27th June 23:22
Why can't the government be for the people?
For how a single-issue representative should represent his constituents,
see my message <email@example.com>. ----snip----
From the description, it intended more than that. Why were people's entertainments interrrupted?
So if people don't sufficiently care about some measure, they don't
vote, and if enough don't vote, it doesn't get approval and doesn't
Might teach the politicians a lesson or two about relevance and
conciseness, not to mention governing FOR the people.
What has that to do with the the establishment's "[equation of]
genuine democracy with the tyranny of the mob, and with progroms against themselves"?
No. It requires that parliaments be elected. It does not require
that all citizens have equal opportunity to stand, and is therefore not democratic.
After receiving instructions from the Party's masters, but not from their constituents.
No. Your logic's fine. Your misrepresentation of what I wrote is the
main problem. I'm saying that we don't have *genuine* democracy.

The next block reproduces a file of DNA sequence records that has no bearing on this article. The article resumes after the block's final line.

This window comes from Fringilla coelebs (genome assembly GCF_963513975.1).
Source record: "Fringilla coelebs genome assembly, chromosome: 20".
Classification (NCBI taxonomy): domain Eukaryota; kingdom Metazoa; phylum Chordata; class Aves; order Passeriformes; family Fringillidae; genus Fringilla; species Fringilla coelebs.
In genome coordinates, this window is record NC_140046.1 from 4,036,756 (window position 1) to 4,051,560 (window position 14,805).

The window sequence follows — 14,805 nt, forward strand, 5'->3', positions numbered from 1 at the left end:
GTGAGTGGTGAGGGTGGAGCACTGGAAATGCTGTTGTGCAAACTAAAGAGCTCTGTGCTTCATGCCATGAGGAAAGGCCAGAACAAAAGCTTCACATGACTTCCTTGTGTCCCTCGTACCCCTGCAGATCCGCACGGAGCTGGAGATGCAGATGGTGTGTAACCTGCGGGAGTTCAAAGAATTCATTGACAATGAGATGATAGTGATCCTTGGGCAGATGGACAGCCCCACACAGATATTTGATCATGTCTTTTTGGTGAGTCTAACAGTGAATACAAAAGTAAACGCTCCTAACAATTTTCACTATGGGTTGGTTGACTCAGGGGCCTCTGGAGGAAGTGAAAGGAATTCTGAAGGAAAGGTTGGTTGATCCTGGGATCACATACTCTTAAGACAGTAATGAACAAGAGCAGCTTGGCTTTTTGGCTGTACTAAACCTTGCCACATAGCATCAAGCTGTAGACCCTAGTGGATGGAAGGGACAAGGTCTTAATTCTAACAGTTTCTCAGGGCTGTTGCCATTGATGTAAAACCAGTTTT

Representative democracy, even in theory, is no more than a pallid
imitation of the real thing. In practice, it always degenerates into
elective oligarchy (except, as here, when it starts out that way).
And you pulled that figure out of *which* region of thin air?
Not that it matters: if enough people don't vote for a proposal,
it doesn't become Law. The reason(s) they don't vote for it don't
change that. ----snip----
History's examples contradict you. The people of ancient Athens often
had to be "roped in" to routine assemblies (which agrees with what you
say about people not giving a toss), but at no time in their history
did they accept dictatorship. The democracy was overthrown at one
point by a foreign invader who garrisoned the city and imposed a
government of eleven men. They evicted the garrison and restored
the democracy. See message <firstname.lastname@example.org>
in this thread.
Do you have another democracy-has-a-problem scenario?
It's a good proposal: lifts parliamentary accountability. You deserve
recognition both for coming up with it and for putting in the work
you did. More importantly, it should have been put in place. Why did
it die? You say "[it] was probably burned along with the rest of the
rubble from the NSW division", but really, that's no explanation.
It's *one* way.
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